Points of Interest
Horio (The old village)
The island supported a much larger population but following emigration in the mid-twentieth century the old capital of the island, Horio (Chorio), was almost completely abandoned. Nowadays the remains of the old town built below the ruined medieval castle of St. John’s Knights, create an amazing spectacle for the visitor and provide a fine opportunity for a quiet walk and a breathtaking view of the sea blending with the sky in the horizon.
Monasteries and churches
Halki has 360 churches and monasteries. Many of them are visitable. They can be reached either on foot, by bus or taxi and are particularly impressive.
- St. Nicolas is the main church of Emborio, an exquisite architectural sample, built in 1861 with marble parts from the ancient temple of Apollo. It has the tallest belfry in the Dodecanese. The courtyard and the entire space surrounding the church are decorated with a superb mosaic of white and black pebbles masterly fashioned into different designs. There is a small upstairs museum with vestments, icons, silver dishes, bibles collected from various churches around the island. St Nicolas is the patron saint of sailors and fishermen and is celebrated on the 6th of December. Services are held every Saturday and Sunday. Anyone is welcome, just buy a candle (50c) and leave when you please.
- The church of Panagia (the Holy Virgin Mary) just above the old village and under the castle that dominates the area. It is dated from 1400-1600 and includes magnificent frescoes. Holy Virgin is celebrated on the 15th of August with festivities which attract people all over the Dodecanese.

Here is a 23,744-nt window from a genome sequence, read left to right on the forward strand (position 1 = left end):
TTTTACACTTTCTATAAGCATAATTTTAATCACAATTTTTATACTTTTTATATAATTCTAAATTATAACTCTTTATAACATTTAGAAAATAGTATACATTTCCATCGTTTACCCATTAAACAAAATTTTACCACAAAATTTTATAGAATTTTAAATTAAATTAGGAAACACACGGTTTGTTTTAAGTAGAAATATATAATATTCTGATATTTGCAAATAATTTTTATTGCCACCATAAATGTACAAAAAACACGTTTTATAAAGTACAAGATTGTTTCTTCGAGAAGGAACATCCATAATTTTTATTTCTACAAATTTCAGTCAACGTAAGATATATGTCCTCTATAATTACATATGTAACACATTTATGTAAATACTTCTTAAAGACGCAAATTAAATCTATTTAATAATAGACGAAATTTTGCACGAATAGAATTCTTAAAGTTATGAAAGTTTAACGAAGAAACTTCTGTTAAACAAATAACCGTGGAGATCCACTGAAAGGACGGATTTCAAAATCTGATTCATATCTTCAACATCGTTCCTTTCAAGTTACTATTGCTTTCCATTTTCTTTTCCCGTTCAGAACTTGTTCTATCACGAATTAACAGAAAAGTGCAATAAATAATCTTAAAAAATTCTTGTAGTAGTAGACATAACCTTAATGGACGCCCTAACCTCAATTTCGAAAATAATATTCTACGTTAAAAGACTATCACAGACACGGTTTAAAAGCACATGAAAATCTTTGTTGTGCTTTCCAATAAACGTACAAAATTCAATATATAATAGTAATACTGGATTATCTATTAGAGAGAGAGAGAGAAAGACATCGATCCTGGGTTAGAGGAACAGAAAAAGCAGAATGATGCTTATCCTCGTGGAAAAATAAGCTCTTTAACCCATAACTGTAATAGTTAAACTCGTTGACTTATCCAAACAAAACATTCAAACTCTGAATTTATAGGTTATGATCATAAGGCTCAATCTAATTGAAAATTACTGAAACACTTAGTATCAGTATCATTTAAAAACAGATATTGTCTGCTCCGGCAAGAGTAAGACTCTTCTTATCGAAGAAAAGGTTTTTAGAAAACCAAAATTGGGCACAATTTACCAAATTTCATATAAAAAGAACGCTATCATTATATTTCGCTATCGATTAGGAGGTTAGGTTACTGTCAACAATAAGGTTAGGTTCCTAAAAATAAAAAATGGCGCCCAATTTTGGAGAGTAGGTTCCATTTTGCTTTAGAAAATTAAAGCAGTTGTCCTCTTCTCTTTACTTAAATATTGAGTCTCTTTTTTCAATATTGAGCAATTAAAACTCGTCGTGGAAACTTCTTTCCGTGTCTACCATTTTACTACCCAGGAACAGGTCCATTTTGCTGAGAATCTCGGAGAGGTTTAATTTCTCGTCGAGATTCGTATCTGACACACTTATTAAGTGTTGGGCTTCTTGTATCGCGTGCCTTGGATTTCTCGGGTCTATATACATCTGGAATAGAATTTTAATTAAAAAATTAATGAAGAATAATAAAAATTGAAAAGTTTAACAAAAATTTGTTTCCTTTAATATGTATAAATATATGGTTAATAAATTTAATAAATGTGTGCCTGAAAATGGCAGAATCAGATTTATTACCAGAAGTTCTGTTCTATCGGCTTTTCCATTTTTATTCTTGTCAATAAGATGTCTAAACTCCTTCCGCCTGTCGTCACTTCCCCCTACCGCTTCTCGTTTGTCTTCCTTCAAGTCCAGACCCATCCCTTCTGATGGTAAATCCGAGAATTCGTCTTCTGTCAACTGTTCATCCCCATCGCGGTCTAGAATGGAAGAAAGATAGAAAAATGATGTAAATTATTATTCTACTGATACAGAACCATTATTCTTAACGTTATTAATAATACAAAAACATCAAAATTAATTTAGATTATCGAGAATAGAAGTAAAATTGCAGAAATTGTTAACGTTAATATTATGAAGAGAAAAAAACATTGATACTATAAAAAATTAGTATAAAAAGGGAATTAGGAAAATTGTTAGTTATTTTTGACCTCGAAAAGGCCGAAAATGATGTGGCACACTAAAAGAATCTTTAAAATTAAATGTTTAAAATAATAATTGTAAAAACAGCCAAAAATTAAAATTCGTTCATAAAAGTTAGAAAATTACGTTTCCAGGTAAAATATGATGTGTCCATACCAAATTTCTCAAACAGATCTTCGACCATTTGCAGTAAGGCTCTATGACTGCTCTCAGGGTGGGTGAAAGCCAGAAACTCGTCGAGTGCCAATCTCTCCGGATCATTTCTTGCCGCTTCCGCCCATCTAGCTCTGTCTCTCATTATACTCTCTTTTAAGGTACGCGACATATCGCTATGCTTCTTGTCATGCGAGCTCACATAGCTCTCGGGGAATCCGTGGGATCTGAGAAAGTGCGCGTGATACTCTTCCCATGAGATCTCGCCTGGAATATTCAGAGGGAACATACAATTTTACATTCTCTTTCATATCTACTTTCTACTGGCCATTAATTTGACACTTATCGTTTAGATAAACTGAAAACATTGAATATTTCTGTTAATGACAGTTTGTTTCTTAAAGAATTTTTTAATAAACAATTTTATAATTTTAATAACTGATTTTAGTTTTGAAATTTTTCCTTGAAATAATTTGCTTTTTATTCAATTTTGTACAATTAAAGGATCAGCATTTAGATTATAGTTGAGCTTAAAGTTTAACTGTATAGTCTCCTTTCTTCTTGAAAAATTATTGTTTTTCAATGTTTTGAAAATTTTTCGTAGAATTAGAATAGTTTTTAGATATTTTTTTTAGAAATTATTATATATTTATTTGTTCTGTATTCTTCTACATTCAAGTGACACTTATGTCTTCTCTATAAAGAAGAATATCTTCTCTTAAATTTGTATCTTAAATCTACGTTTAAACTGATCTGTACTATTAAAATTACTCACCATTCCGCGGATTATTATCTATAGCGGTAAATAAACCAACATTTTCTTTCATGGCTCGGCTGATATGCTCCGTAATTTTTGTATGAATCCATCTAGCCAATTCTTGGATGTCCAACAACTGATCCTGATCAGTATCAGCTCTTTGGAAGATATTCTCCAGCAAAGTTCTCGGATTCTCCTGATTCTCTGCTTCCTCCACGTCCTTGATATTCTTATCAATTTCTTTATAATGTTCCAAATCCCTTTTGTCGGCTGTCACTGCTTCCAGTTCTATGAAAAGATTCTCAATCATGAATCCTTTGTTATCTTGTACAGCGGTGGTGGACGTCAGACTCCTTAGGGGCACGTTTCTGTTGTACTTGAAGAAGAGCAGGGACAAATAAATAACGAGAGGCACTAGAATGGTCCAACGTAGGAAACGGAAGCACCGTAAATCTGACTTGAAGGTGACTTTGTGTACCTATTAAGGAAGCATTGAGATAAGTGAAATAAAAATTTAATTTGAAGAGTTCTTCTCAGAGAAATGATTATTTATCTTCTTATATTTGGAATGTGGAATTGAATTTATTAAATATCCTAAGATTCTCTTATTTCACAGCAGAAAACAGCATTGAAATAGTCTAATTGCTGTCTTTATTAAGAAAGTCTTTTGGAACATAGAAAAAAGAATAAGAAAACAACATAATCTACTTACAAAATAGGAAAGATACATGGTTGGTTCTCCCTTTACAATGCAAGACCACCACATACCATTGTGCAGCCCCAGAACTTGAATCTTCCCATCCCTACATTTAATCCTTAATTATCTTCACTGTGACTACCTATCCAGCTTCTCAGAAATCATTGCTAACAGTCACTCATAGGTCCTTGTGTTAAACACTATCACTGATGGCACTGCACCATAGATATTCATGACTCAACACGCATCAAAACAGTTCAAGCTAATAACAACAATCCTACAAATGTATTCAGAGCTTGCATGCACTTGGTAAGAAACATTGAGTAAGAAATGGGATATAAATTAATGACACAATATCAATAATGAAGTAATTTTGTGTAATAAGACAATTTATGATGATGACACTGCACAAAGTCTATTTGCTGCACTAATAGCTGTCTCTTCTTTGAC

- Monastery of Ai-Yannis (St John). Situated at the high plateau (at 600 m above sea level) at the western end of Halki. More than 2 hours walk from Emborio or 15 minutes by bus or taxi. Visitor will appreciate the astonishing views all over Halki and much much further. It is possible by arrangement to stay overnight in one of the cells off the peaceful courtyard with its ancient spreading cypress tree. No charge is set – just make a donation. The caretaker of the monastery will provide food and drinks. At the end of August (29) it's the scene of a massive annual celebration, with friends and relatives of the islanders flocking to Halki to join in the party.
- Monastery of Palarniotis (or Panormitis) housing an idyllic small Byzantine church with a ceiling painted with stars and its magnificent view over the whole island.
- Monstery of Panaghia Megalochari, an ancient church with frescoes of inestimable value.
- Impressive are also the monasteries of St Varvara, St Lefteris, St Nektarios, St Anargyri, St Panteleimonas, Sotiros, Stavros and many others.
When visiting Halki, take the opportunity for some long but rewarding walks and discover some of the more than 360 country chapels. Halki is a rocky island 12km long and 3.5km wide. During summer it is rather barren, but the early months of the year bring grass and flowers in the mild weather after the winter rains.
Just above the settlement, and on the south side, there are three windmills that offer a panoramic view of the island, and can be seen from almost everywhere. Just 10 minutes walk.
Τhe old village (Horio)
The ancient capital of Halki (up till early 19th century), now mainly ruined, is built on the slopes of the hill, below the Castle for the fear of the pirates. Inhabited since antiquity, replete with buildings that reflect the past prosperity of the land.